I’d apologise for the above, but I’d be lying through my back teeth as I did it. I’ve been looking forward to this for months.

wp-gopher ₀.₂.₁

Thursday, August 6th, 2009

Every time I release a version of wp-gopher I assume I’m done with it, since it’s a trivial little bit of Python that does one thing and does it well barely adequately. Neverthless, I got annoyed with the lack of character set support in it, so I’ve quickly hacked up a rudimentary fix — you can now define the character set in the configuration file and wp-gopher will insert an appropriate <meta> Content-Type tag to enforce it within blog posts (supporting non-Latin-1 text in the index would require character set support within the Gopher protocol, which doesn’t exist, as far as I know). The default is UTF-8, unsurprisingly.

To prove that it works, you can view this very blog post via Gopher (possibly even IPv6 Gopher, if you have IPv6 connectivity) and marvel at the following string of UTF-8 encoded Arabic, which Wikipedia claims is the Arabic name for Perth: بيرث.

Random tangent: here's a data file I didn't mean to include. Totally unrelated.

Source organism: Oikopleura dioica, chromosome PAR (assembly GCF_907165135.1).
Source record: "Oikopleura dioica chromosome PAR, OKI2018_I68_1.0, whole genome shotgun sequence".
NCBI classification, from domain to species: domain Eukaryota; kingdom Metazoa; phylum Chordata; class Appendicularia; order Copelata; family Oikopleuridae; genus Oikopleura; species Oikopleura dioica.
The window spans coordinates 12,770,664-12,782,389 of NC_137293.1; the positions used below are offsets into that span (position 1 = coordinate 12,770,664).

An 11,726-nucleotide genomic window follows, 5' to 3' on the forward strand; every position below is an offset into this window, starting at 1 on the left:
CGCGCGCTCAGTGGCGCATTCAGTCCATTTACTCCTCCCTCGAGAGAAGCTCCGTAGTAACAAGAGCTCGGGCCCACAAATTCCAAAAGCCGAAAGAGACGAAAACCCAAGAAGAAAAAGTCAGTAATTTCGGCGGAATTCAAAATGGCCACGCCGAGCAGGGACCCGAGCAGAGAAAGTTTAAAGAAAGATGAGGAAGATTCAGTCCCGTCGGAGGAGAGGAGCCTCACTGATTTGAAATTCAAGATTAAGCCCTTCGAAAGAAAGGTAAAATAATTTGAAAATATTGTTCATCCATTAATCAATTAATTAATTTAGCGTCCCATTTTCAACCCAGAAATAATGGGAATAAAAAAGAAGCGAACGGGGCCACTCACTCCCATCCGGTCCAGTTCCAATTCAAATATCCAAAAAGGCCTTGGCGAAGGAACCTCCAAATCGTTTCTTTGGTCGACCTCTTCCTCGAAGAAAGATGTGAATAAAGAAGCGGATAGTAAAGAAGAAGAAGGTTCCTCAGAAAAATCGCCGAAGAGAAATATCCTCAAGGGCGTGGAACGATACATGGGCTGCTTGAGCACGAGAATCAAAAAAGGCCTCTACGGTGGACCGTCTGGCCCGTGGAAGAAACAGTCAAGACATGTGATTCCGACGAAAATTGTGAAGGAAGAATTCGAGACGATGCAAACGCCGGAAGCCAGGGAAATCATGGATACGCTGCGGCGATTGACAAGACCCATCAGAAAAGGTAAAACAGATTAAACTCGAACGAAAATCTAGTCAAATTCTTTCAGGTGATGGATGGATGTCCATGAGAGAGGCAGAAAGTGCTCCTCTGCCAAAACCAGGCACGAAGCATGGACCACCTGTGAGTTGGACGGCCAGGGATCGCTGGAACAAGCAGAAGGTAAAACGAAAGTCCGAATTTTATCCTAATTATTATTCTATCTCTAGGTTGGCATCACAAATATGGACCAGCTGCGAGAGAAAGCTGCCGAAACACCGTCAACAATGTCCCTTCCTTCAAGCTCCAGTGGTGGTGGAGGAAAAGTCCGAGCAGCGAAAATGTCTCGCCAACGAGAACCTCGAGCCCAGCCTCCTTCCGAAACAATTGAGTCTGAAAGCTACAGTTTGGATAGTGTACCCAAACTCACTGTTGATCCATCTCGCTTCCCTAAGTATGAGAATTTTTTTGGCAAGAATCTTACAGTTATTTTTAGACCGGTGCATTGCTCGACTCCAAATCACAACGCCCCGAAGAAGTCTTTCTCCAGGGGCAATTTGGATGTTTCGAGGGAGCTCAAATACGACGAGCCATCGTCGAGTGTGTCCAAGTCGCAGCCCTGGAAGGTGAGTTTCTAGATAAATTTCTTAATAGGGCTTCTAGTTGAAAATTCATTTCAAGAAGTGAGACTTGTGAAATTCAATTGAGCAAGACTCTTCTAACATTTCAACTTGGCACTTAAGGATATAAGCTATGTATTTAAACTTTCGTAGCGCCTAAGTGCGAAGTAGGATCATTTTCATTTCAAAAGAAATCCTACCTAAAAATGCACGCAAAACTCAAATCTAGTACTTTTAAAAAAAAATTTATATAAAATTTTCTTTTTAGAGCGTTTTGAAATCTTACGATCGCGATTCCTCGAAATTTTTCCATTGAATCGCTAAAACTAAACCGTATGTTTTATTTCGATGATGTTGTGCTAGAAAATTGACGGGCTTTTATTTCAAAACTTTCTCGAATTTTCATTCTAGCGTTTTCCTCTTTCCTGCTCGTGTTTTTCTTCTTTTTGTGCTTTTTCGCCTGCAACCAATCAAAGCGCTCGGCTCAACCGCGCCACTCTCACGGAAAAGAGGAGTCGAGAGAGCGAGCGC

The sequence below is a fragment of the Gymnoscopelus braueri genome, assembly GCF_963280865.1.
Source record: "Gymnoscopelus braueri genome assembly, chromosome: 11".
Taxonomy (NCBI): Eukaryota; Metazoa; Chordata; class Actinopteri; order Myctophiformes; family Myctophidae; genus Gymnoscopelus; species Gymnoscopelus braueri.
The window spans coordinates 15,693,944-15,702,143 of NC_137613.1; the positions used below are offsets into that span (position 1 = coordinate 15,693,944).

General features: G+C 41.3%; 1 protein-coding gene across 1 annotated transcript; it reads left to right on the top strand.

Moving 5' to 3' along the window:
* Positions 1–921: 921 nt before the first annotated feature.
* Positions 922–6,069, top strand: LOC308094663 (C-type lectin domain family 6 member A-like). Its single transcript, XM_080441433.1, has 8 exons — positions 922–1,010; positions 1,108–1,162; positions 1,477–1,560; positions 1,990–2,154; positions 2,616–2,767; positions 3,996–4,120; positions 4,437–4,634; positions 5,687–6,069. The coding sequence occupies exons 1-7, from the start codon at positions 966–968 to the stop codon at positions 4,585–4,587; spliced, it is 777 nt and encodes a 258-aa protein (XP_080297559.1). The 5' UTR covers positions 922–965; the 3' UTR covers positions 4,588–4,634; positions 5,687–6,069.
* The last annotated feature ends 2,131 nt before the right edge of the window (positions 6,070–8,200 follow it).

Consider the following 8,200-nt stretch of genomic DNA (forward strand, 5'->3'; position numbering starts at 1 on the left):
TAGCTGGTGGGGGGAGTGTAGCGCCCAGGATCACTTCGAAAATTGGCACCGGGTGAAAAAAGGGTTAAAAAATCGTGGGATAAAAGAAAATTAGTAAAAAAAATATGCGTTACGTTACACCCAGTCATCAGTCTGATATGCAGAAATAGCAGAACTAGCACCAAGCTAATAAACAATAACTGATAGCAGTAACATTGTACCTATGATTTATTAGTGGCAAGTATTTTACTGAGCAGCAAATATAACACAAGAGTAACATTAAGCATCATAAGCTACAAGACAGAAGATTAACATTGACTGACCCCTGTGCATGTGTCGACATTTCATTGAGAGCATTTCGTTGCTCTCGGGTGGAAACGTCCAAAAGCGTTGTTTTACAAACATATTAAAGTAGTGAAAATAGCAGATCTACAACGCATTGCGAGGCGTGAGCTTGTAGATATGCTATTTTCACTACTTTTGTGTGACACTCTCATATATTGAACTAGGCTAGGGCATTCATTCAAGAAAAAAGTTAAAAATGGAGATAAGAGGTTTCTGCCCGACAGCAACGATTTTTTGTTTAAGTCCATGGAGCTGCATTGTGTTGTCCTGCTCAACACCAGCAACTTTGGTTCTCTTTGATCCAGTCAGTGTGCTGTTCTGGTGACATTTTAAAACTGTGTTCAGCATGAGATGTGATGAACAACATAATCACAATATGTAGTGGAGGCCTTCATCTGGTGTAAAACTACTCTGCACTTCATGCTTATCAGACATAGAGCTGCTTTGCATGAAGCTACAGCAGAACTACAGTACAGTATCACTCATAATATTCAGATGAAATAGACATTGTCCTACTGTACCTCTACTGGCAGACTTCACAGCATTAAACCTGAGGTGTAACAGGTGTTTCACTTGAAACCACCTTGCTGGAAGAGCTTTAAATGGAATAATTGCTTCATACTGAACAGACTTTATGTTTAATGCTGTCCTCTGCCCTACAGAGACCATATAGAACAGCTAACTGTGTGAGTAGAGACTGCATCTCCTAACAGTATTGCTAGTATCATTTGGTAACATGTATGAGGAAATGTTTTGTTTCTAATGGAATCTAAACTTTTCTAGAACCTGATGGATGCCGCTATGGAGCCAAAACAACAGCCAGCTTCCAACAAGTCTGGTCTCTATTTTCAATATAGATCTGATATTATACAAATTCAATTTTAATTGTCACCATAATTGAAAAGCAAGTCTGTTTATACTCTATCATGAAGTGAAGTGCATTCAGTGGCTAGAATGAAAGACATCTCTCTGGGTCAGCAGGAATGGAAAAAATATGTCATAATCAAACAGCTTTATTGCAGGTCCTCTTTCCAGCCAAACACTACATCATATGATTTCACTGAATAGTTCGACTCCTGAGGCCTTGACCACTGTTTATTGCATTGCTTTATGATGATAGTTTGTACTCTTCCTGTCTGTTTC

A tarball is available: wp-gopher-0.2.1.tar.gz (SHA-1 sum: b9f9f1ced88464a1ff52cef5d088f2d046d7a20d), or you can git clone http://www.adamharvey.name/git/wp-gopher for the latest trunk.

Undesirable content

Wednesday, August 5th, 2009

Tried to access my home server from university (the same university that blocks access to everything except HTTP(S) via a proxy — not even outbound port 22, requires all wireless connections to go over an unsecured network then uses a PPTP VPN over that, rather than the more obvious 802.1x authentication, and other bits of IT bizarreness) and got this wonderful screen (URL and user name blanked out to protected the guilty):

ContentKeeper Fail

I’m not quite sure what’s malicious about a Mythweb interface, but hey, who am I to argue with the sensible people in university ITS.